The Astonished Silencing of Things: The Hypothesis of an Apophatic Tautology in the Poetry of Fernando Pessoa’s Heteronym Alberto Caeiro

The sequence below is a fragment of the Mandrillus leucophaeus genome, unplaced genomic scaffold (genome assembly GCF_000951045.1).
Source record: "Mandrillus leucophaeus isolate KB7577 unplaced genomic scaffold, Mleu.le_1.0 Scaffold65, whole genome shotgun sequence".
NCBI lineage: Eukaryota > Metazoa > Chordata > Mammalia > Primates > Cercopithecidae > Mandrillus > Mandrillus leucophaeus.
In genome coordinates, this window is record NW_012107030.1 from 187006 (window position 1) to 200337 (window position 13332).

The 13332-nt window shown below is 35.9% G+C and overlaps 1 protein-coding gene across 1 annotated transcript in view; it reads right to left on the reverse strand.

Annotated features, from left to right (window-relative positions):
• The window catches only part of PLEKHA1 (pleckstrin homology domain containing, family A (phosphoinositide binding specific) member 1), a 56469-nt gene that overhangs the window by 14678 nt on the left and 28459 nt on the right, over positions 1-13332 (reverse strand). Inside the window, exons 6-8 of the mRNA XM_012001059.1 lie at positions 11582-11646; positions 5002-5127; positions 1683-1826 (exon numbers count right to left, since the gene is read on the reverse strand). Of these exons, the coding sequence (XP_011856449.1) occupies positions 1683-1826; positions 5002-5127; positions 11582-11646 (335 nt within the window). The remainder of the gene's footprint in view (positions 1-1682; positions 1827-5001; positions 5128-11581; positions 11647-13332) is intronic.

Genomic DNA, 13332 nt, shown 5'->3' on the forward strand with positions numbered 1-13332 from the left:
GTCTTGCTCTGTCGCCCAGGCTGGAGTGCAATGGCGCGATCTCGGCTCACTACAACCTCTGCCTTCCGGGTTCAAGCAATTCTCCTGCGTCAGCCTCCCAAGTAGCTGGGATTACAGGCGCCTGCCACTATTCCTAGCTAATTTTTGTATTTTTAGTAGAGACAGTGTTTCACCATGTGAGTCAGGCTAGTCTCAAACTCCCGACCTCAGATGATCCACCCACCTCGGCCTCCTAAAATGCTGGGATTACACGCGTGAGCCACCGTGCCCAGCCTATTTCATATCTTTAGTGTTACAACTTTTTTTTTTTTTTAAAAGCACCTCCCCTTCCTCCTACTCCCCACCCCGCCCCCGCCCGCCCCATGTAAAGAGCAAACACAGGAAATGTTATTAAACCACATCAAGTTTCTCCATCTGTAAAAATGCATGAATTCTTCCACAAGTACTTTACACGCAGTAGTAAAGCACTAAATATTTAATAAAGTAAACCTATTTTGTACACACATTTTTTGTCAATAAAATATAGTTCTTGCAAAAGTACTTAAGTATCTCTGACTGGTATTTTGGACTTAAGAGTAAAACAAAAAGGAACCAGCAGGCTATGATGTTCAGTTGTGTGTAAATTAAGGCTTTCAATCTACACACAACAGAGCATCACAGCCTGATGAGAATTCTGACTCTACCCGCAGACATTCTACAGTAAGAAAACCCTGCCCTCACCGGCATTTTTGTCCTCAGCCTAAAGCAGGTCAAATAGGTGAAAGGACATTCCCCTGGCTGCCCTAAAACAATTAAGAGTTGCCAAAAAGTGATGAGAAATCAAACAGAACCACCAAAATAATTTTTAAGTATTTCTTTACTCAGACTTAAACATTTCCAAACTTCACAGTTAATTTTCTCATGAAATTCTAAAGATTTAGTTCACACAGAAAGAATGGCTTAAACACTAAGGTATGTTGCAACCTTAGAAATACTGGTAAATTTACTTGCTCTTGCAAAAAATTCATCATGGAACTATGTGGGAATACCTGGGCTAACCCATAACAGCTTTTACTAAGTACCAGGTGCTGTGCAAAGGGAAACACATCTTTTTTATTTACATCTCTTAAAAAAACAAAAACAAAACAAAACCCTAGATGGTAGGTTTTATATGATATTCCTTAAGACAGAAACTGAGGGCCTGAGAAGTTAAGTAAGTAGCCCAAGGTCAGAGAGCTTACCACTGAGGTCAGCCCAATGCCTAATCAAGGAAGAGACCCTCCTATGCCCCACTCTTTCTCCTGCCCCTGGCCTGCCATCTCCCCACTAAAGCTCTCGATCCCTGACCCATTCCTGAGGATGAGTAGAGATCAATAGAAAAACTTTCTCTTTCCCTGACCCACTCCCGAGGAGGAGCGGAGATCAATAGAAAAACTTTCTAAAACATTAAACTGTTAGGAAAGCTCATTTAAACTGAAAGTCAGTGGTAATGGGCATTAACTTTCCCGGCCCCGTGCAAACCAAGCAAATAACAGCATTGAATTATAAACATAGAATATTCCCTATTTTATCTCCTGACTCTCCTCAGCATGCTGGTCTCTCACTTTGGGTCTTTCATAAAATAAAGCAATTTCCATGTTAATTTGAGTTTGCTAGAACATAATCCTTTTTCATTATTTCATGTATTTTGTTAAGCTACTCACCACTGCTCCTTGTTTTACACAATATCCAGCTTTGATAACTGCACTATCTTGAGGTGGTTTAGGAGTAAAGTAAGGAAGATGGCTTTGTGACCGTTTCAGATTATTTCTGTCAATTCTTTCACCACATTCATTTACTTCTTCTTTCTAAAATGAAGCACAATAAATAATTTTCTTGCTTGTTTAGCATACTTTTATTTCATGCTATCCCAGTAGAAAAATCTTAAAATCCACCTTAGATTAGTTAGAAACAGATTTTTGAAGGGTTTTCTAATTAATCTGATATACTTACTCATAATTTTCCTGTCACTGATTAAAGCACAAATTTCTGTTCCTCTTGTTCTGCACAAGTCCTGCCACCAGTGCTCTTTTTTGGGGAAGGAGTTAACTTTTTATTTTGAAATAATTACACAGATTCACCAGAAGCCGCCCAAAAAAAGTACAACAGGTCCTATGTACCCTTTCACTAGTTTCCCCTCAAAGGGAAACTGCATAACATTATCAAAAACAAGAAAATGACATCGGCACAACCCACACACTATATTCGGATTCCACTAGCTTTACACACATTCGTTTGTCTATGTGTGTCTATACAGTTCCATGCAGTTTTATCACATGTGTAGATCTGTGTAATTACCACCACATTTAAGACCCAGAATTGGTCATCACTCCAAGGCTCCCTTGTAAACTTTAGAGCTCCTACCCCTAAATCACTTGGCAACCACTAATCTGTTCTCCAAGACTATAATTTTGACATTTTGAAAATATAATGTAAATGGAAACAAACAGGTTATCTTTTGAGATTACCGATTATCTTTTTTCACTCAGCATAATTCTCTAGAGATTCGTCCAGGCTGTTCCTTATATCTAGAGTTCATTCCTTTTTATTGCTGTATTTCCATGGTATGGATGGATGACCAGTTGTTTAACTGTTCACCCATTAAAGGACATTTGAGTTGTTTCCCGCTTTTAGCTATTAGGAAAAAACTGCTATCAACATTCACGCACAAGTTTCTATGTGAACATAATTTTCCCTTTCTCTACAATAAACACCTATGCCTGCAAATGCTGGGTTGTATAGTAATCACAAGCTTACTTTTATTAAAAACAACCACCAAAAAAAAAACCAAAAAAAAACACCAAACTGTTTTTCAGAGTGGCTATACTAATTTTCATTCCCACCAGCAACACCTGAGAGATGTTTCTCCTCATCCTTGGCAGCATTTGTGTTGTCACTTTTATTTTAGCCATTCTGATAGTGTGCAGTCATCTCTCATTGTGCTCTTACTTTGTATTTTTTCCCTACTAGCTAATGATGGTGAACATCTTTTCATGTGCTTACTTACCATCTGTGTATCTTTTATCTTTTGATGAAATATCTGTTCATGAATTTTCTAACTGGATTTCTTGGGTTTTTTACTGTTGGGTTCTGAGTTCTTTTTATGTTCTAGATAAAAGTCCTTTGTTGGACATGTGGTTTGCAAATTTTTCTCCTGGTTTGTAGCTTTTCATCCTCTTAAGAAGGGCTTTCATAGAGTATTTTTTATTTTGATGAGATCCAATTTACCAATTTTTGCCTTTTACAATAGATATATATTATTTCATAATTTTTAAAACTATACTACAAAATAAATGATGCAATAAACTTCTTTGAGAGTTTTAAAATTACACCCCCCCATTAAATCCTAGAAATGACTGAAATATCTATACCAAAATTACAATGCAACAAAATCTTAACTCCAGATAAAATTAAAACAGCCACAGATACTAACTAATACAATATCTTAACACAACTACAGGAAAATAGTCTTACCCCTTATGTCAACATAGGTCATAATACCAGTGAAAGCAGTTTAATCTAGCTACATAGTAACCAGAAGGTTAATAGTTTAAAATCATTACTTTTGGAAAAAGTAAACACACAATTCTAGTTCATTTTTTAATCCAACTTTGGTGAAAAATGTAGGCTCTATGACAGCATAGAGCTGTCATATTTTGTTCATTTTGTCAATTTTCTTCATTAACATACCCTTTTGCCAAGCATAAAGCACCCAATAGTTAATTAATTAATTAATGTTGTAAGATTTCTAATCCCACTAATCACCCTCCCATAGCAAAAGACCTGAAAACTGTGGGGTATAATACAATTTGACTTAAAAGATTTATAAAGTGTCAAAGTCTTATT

One of the most predominant figures of the poetry of Fernando Pessoa’s heteronym Alberto Caeiro has been recognized to be the tautology. However, two significant features of this recurrent use have remained unnoticed: a) its complexity; b) its negative functioning. In this chapter, Béu shows how, in Caeiro’s poetry, the tautology is not only an unusual and complex phenomenon (very far from the mere truism), but, more uniquely, how this very complexity is drawn from a radical negativity from which it operates, effectively opening and cognitively un-defining and dis-placing (ultimately by absolute deflation of attributes) the referential and entitative limits of everything, and of perception itself: precisely what Caeiro identifies with the silencing of things, which is to say the very nature of seeing. Ultimately, and eventually leading to a new type of tautological apophasis, Caeiro’s tautology suffers such radical torsions as to gain features far from its common definition: (i) rather than being a simple and logically neutral proposition, it becomes a complex discursive procedure (producing meaning only when gathering at least two propositions), (ii) instead of serving as the simplest of the affirmative propositions, it functions as a radical negation.